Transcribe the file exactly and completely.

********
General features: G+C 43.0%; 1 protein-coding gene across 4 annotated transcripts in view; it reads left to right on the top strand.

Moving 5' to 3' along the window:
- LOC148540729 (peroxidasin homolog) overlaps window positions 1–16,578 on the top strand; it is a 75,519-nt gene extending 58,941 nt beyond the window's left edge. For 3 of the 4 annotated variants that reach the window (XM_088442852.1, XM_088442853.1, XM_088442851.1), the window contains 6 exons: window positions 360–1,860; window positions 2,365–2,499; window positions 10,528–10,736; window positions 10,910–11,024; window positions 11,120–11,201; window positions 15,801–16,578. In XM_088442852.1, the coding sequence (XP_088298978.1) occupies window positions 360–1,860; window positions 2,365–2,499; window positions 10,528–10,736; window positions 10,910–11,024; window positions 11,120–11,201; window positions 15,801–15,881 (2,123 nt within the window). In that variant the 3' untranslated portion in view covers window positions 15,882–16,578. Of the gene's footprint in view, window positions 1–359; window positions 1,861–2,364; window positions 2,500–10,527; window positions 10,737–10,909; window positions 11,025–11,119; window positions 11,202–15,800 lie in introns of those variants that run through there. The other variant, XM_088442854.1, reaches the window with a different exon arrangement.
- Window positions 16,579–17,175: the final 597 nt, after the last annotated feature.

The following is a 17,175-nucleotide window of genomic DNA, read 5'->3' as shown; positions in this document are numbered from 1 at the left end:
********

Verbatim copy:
General features: G+C 43.0%; 1 protein-coding gene across 4 annotated transcripts in view; it reads left to right on the top strand.

Moving 5' to 3' along the window:
- LOC148540729 (peroxidasin homolog) overlaps window positions 1–16,578 on the top strand; it is a 75,519-nt gene extending 58,941 nt beyond the window's left edge. For 3 of the 4 annotated variants that reach the window (XM_088442852.1, XM_088442853.1, XM_088442851.1), the window contains 6 exons: window positions 360–1,860; window positions 2,365–2,499; window positions 10,528–10,736; window positions 10,910–11,024; window positions 11,120–11,201; window positions 15,801–16,578. In XM_088442852.1, the coding sequence (XP_088298978.1) occupies window positions 360–1,860; window positions 2,365–2,499; window positions 10,528–10,736; window positions 10,910–11,024; window positions 11,120–11,201; window positions 15,801–15,881 (2,123 nt within the window). In that variant the 3' untranslated portion in view covers window positions 15,882–16,578. Of the gene's footprint in view, window positions 1–359; window positions 1,861–2,364; window positions 2,500–10,527; window positions 10,737–10,909; window positions 11,025–11,119; window positions 11,202–15,800 lie in introns of those variants that run through there. The other variant, XM_088442854.1, reaches the window with a different exon arrangement.
- Window positions 16,579–17,175: the final 597 nt, after the last annotated feature.

The following is a 17,175-nucleotide window of genomic DNA, read 5'->3' as shown; positions in this document are numbered from 1 at the left end: